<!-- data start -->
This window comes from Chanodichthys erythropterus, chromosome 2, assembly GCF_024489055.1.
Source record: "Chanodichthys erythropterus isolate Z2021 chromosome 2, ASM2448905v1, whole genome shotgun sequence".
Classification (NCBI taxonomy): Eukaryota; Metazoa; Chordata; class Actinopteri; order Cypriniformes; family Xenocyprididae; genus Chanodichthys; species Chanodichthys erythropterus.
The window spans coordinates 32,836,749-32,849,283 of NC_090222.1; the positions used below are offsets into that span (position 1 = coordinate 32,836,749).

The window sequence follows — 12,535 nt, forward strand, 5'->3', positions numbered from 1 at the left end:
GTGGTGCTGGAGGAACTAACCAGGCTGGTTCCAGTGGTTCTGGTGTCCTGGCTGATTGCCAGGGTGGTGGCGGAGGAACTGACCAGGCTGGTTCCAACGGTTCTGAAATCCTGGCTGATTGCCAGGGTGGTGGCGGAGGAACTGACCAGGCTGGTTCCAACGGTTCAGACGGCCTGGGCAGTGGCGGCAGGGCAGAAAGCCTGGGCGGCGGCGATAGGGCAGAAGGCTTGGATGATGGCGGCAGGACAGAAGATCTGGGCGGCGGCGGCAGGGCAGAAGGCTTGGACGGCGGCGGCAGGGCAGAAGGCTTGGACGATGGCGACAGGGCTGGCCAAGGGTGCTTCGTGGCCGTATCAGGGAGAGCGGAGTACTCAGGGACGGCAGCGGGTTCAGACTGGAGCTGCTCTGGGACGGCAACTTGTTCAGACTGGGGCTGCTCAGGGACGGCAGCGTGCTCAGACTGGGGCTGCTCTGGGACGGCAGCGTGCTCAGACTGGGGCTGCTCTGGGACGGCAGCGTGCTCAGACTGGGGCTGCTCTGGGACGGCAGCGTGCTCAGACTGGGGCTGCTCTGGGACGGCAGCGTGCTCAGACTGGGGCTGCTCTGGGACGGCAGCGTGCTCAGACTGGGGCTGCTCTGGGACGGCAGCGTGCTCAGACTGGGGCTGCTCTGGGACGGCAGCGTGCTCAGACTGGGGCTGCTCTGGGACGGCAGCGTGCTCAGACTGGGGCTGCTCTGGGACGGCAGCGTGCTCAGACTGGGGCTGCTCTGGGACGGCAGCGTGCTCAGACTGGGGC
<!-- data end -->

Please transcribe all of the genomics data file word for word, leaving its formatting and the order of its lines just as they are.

This window comes from Chanodichthys erythropterus, chromosome 2, assembly GCF_024489055.1.
Source record: "Chanodichthys erythropterus isolate Z2021 chromosome 2, ASM2448905v1, whole genome shotgun sequence".
Classification (NCBI taxonomy): Eukaryota; Metazoa; Chordata; class Actinopteri; order Cypriniformes; family Xenocyprididae; genus Chanodichthys; species Chanodichthys erythropterus.
The window spans coordinates 32,836,749-32,849,283 of NC_090222.1; the positions used below are offsets into that span (position 1 = coordinate 32,836,749).

The window sequence follows — 12,535 nt, forward strand, 5'->3', positions numbered from 1 at the left end:
GTGGTGCTGGAGGAACTAACCAGGCTGGTTCCAGTGGTTCTGGTGTCCTGGCTGATTGCCAGGGTGGTGGCGGAGGAACTGACCAGGCTGGTTCCAACGGTTCTGAAATCCTGGCTGATTGCCAGGGTGGTGGCGGAGGAACTGACCAGGCTGGTTCCAACGGTTCAGACGGCCTGGGCAGTGGCGGCAGGGCAGAAAGCCTGGGCGGCGGCGATAGGGCAGAAGGCTTGGATGATGGCGGCAGGACAGAAGATCTGGGCGGCGGCGGCAGGGCAGAAGGCTTGGACGGCGGCGGCAGGGCAGAAGGCTTGGACGATGGCGACAGGGCTGGCCAAGGGTGCTTCGTGGCCGTATCAGGGAGAGCGGAGTACTCAGGGACGGCAGCGGGTTCAGACTGGAGCTGCTCTGGGACGGCAACTTGTTCAGACTGGGGCTGCTCAGGGACGGCAGCGTGCTCAGACTGGGGCTGCTCTGGGACGGCAGCGTGCTCAGACTGGGGCTGCTCTGGGACGGCAGCGTGCTCAGACTGGGGCTGCTCTGGGACGGCAGCGTGCTCAGACTGGGGCTGCTCTGGGACGGCAGCGTGCTCAGACTGGGGCTGCTCTGGGACGGCAGCGTGCTCAGACTGGGGCTGCTCTGGGACGGCAGCGTGCTCAGACTGGGGCTGCTCTGGGACGGCAGCGTGCTCAGACTGGGGCTGCTCTGGGACGGCAGCGTGCTCAGACTGGGGCTGCTCTGGGACGGCAGCGTGCTCAGACTGGGGCTGCTCTGGGACGGCAGCGTGCTCAGACTGGGGC